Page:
Pushcart anthology of small-press favorites; The Pushcart Prize, VIII: Best of the Small Presses, edited by Bill Henderson with the Pushcart Prize editors. Wainscott, N.Y.: Pushcart Press (Box 380, 11975 ). 500 pp. $23.95.
The eighth installment in this useful series continues its energetic support for the small-press magazines. Its introduction, provided by novelist Gail Godwin, points out the pleasures of writing for magazines that assume they have intelligent readers. She says some tart things about the ''corporate policies'' that influence mass-market publications.
The contents of this new collection - 13 short stories, 8 essays, and 35 poems - are drawn from 35 publications (five of which - Poetry, Ploughshares, and the Iowa, Kenyon, and Paris Reviews - contributed three or more selections).
Short stories: well-plotted, colloquial
Most of the short stories are fully plotted and vividly colloquial. (The exceptions are a prose-poem fantasy by Andrei Codrescu, a derivative monologue-story by Gordon Lish, and, inevitably, another excerpt from William Gass's ever-in-progress novel ''The Tunnel.'') Several of the story writers are new to me. I admired Susan Welch's well-crafted long story about a rootless young woman involved with a deranged lover (''The Time, the Place, the Loved One'') and Willis Johnson's picturing of a Russian Orthodox priest in America wrestling with the needs and demands of his emigre parishioners (''Prayer for the Dying''). Kate Wheeler's ''Judgment'' is a beautifully understated story about an aging junk-trader stuck in marriage with an amoral younger woman. And Jillian Becker's powerful long story ''The Stench,'' set in South Africa, shapes its incisive characterizations of a Jewish schoolmaster and a German farmer into a rich examination of several levels of cultural conflict.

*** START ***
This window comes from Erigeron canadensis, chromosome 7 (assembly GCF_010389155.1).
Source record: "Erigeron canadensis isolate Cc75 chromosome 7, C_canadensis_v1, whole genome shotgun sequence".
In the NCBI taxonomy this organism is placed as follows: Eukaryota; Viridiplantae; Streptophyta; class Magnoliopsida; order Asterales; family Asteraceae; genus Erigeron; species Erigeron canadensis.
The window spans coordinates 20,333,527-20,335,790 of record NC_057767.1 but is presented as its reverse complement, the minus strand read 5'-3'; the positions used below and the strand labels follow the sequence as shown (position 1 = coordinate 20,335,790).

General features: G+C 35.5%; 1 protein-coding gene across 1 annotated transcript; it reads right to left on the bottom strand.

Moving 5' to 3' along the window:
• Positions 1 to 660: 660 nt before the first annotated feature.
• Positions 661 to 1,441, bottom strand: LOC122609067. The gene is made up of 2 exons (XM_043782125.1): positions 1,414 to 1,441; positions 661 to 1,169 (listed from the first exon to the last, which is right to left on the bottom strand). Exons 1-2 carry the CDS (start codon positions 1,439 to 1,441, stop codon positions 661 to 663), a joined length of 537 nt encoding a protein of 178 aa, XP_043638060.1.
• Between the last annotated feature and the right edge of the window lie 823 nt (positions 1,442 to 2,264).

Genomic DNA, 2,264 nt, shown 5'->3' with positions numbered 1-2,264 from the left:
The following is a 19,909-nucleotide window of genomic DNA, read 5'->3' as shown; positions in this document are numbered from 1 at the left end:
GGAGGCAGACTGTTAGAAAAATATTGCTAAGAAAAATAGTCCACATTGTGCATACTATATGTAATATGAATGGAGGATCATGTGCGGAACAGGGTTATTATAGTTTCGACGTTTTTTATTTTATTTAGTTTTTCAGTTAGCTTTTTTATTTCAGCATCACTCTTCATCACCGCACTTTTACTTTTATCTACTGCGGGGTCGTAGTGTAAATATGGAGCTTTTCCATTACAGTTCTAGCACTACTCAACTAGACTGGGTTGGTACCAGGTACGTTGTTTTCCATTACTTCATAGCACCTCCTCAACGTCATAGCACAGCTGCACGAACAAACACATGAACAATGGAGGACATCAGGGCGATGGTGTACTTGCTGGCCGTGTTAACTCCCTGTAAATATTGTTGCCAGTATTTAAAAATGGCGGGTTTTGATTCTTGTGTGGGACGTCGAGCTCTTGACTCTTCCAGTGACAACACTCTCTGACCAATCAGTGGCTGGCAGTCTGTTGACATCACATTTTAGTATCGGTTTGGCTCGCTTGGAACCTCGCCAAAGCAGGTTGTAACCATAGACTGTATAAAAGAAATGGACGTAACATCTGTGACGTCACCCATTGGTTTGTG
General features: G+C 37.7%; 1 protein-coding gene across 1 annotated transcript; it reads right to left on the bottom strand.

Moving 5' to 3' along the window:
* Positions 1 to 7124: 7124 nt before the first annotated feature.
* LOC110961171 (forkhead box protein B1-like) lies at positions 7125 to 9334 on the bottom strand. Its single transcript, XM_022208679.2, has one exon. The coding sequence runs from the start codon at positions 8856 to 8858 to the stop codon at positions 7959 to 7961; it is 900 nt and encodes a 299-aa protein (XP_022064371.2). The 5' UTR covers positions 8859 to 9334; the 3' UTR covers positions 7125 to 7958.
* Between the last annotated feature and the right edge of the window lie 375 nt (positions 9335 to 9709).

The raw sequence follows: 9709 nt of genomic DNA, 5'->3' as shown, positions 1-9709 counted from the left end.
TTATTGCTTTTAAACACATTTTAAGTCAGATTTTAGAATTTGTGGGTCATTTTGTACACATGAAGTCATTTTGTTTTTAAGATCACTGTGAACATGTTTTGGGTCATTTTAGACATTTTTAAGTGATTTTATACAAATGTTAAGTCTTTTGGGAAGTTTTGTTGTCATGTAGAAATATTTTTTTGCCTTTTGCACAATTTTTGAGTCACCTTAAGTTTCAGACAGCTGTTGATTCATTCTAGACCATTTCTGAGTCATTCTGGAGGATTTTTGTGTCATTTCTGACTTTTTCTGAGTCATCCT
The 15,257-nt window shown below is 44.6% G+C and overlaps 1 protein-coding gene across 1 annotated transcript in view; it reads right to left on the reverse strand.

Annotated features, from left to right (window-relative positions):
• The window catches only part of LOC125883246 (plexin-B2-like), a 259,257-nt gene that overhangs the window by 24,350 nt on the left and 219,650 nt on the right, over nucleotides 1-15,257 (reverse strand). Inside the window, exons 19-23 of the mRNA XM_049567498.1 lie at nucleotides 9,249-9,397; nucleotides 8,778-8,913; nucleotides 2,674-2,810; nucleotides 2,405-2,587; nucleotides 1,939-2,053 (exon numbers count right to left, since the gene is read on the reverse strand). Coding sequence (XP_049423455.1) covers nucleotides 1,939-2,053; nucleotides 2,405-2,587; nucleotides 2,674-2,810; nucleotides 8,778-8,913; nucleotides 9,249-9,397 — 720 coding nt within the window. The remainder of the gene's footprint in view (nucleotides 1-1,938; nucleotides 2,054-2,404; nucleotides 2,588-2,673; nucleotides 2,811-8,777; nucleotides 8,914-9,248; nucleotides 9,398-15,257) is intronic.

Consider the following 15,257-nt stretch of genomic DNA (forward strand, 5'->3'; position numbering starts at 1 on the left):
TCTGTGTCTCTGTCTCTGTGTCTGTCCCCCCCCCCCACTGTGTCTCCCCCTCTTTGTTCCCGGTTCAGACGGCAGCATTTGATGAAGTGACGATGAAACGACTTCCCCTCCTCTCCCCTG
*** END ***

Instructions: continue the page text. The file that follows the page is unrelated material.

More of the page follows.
There are three fine stories by better-known writers. Ellen Gilchrist's ''Summer, An Elegy'' movingly captures the feel and pull of a tragic childhood ''romance.'' Bobbie Ann Mason's ''Graveyard Day,'' a funny account of a rural divorcee having trouble with her new boyfriend and her know-it-all 10-year-old, is filled with rib-tickling dialogue. And Raymond Carver's ''A Small, Good Thing'' is an expansion of an earlier, briefer story - his portrayal of a young mother and father grieved and confused when their small son is struck by a car and seems near death. This new version adds clever plot exfoliations and icy foreshadowings - and makes the experience even more appalling, and moving, than before.
Essays: the weakest link this year
The essays include memoirs by Clarke Blaise (of his American-Canadian boyhood) and Lincoln Kirstein (on his brief encounter, a half-century ago, with the poet Hart Crane, and his deeper involvement with one of Crane's ''disciples''), and literary essays by Joyce Carol Oates (''Notes on Failure''), Cynthia Ozick (''What Literature Means''), and critic Thomas Le Clair (''Avant-Garde Mastery'').
Too much space is given to Oscar Mandel's essay ''Being and Judaism'' and Wayne C. Booth's ''The Company We Keep'' - but I was impressed with poet Robert Bly's reflections on what it's like to translate a poem.
Poetry: strong and appealing, often inspired by nature
The best of this ''Pushcart'' is its poetry. Of the several meditative poems, I especially liked Raymond Oliver's ''Dream Vision'' (on the difficuty - and necessity - of imagining ourselves into the past) and Thomas McGrath's ''The End of the World.'' Political and elegiac verses include Richard Hugo's ''Confederate Graves in Little Rock'' and Jane Flanders's ''The House That Fear Built: Warsaw, 1943.''
There are a number of poems about personal relationships: John Daniel's ''The Longing'' (in which twinship provides a metaphor for sexual desire), W. D. Snodgrass's ''A Valediction'' (a father angrily yielding up his daughter to her ''new love''), and Diane Ackerman's touching, witty welcome to her baby goddaughter, ''Zoe.'' For me, the best poems here are those inspired by nature: Richard Wilbur's ''Hamlen Brook,'' Ann Stanford's ''The Weaver,'' Jane Kenyon's ''The Pond at Dusk,'' Mary Oliver's ''Moles.''
There's only space left to say that the ''Pushcart Prize'' volumes are fine collections for every reader who wants to keep up with the work of our newest writers.